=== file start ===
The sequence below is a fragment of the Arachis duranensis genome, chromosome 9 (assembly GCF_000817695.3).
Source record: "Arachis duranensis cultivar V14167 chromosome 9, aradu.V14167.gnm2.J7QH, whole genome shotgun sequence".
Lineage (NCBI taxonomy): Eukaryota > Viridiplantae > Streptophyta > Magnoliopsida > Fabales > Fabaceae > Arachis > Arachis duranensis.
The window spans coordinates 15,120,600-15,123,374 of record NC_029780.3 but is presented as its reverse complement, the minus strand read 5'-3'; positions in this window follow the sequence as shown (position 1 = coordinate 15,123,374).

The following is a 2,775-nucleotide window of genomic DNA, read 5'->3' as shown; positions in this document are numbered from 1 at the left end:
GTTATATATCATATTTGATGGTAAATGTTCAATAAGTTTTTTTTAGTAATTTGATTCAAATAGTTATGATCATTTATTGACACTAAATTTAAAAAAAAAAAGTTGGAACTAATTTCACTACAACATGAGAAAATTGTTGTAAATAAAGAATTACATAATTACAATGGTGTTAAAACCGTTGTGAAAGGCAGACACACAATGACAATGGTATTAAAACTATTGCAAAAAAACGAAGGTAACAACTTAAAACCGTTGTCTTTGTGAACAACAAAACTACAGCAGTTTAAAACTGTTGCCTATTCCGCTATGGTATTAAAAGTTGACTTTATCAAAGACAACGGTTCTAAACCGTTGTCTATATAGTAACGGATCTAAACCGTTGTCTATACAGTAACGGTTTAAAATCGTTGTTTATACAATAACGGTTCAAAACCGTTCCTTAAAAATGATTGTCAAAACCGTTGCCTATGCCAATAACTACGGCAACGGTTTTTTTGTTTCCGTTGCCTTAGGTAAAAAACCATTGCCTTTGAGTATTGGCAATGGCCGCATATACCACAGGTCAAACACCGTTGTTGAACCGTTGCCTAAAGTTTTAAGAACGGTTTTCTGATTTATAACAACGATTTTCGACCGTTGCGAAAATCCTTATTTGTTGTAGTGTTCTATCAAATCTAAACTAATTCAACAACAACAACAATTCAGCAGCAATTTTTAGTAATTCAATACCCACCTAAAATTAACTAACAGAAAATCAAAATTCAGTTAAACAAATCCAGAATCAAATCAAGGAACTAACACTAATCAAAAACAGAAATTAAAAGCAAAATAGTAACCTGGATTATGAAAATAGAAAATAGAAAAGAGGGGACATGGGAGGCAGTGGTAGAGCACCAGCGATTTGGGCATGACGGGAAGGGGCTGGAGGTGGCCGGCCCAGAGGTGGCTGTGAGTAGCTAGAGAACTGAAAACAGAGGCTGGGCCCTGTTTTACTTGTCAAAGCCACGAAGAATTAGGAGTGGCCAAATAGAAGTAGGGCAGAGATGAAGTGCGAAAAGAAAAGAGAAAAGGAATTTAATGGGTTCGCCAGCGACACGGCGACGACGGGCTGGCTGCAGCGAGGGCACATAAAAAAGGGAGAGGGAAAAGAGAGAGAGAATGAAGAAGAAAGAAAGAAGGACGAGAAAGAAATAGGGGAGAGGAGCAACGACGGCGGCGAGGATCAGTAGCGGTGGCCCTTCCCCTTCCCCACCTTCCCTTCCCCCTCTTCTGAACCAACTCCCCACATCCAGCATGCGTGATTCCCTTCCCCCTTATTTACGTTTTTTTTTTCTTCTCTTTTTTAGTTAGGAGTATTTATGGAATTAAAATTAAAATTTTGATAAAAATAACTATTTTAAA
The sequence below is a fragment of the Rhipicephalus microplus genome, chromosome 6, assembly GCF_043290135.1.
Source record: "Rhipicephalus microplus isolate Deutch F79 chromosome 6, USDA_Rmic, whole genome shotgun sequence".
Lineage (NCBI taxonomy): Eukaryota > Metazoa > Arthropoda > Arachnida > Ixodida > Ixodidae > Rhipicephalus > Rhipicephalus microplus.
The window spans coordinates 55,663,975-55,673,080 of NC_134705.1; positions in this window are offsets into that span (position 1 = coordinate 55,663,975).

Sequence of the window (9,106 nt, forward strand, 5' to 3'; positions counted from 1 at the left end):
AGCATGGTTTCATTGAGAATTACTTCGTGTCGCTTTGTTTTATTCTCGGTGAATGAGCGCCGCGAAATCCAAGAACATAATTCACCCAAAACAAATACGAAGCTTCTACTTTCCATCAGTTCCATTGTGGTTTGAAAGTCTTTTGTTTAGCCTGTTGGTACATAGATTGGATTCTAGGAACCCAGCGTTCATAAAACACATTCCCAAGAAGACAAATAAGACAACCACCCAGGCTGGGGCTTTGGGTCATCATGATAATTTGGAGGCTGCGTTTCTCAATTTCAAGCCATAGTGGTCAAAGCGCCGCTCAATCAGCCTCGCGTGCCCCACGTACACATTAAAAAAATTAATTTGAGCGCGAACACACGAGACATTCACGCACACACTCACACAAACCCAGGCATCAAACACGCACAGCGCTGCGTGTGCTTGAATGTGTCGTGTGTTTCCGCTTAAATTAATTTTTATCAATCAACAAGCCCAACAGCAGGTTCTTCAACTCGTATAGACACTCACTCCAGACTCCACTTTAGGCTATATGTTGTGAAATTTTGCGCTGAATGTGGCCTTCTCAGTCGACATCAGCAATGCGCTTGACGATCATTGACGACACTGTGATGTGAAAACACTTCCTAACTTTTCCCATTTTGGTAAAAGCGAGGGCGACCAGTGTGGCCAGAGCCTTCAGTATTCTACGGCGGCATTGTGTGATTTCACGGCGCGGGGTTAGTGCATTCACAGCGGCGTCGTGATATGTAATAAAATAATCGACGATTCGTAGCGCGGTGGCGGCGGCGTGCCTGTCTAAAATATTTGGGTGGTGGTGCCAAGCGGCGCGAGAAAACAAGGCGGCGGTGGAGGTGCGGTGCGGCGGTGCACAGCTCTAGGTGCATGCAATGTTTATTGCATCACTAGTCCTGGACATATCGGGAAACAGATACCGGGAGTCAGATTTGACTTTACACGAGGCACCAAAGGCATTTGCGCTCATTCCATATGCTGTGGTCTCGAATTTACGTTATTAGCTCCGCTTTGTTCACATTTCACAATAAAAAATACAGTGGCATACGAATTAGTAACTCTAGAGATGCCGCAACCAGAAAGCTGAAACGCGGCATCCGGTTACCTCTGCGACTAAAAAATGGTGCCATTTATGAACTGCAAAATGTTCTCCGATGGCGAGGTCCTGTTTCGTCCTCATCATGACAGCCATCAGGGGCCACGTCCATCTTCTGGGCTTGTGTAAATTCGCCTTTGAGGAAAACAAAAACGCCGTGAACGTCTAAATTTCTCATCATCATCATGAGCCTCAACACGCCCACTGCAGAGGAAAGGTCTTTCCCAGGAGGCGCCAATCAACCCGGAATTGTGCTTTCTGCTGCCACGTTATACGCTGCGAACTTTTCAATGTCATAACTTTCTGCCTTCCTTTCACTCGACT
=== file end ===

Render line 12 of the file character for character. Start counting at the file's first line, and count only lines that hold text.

AGCATGGTTTCATTGAGAATTACTTCGTGTCGCTTTGTTTTATTCTCGGTGAATGAGCGCCGCGAAATCCAAGAACATAATTCACCCAAAACAAATACGAAGCTTCTACTTTCCATCAGTTCCATTGTGGTTTGAAAGTCTTTTGTTTAGCCTGTTGGTACATAGATTGGATTCTAGGAACCCAGCGTTCATAAAACACATTCCCAAGAAGACAAATAAGACAACCACCCAGGCTGGGGCTTTGGGTCATCATGATAATTTGGAGGCTGCGTTTCTCAATTTCAAGCCATAGTGGTCAAAGCGCCGCTCAATCAGCCTCGCGTGCCCCACGTACACATTAAAAAAATTAATTTGAGCGCGAACACACGAGACATTCACGCACACACTCACACAAACCCAGGCATCAAACACGCACAGCGCTGCGTGTGCTTGAATGTGTCGTGTGTTTCCGCTTAAATTAATTTTTATCAATCAACAAGCCCAACAGCAGGTTCTTCAACTCGTATAGACACTCACTCCAGACTCCACTTTAGGCTATATGTTGTGAAATTTTGCGCTGAATGTGGCCTTCTCAGTCGACATCAGCAATGCGCTTGACGATCATTGACGACACTGTGATGTGAAAACACTTCCTAACTTTTCCCATTTTGGTAAAAGCGAGGGCGACCAGTGTGGCCAGAGCCTTCAGTATTCTACGGCGGCATTGTGTGATTTCACGGCGCGGGGTTAGTGCATTCACAGCGGCGTCGTGATATGTAATAAAATAATCGACGATTCGTAGCGCGGTGGCGGCGGCGTGCCTGTCTAAAATATTTGGGTGGTGGTGCCAAGCGGCGCGAGAAAACAAGGCGGCGGTGGAGGTGCGGTGCGGCGGTGCACAGCTCTAGGTGCATGCAATGTTTATTGCATCACTAGTCCTGGACATATCGGGAAACAGATACCGGGAGTCAGATTTGACTTTACACGAGGCACCAAAGGCATTTGCGCTCATTCCATATGCTGTGGTCTCGAATTTACGTTATTAGCTCCGCTTTGTTCACATTTCACAATAAAAAATACAGTGGCATACGAATTAGTAACTCTAGAGATGCCGCAACCAGAAAGCTGAAACGCGGCATCCGGTTACCTCTGCGACTAAAAAATGGTGCCATTTATGAACTGCAAAATGTTCTCCGATGGCGAGGTCCTGTTTCGTCCTCATCATGACAGCCATCAGGGGCCACGTCCATCTTCTGGGCTTGTGTAAATTCGCCTTTGAGGAAAACAAAAACGCCGTGAACGTCTAAATTTCTCATCATCATCATGAGCCTCAACACGCCCACTGCAGAGGAAAGGTCTTTCCCAGGAGGCGCCAATCAACCCGGAATTGTGCTTTCTGCTGCCACGTTATACGCTGCGAACTTTTCAATGTCATAACTTTCTGCCTTCCTTTCACTCGACT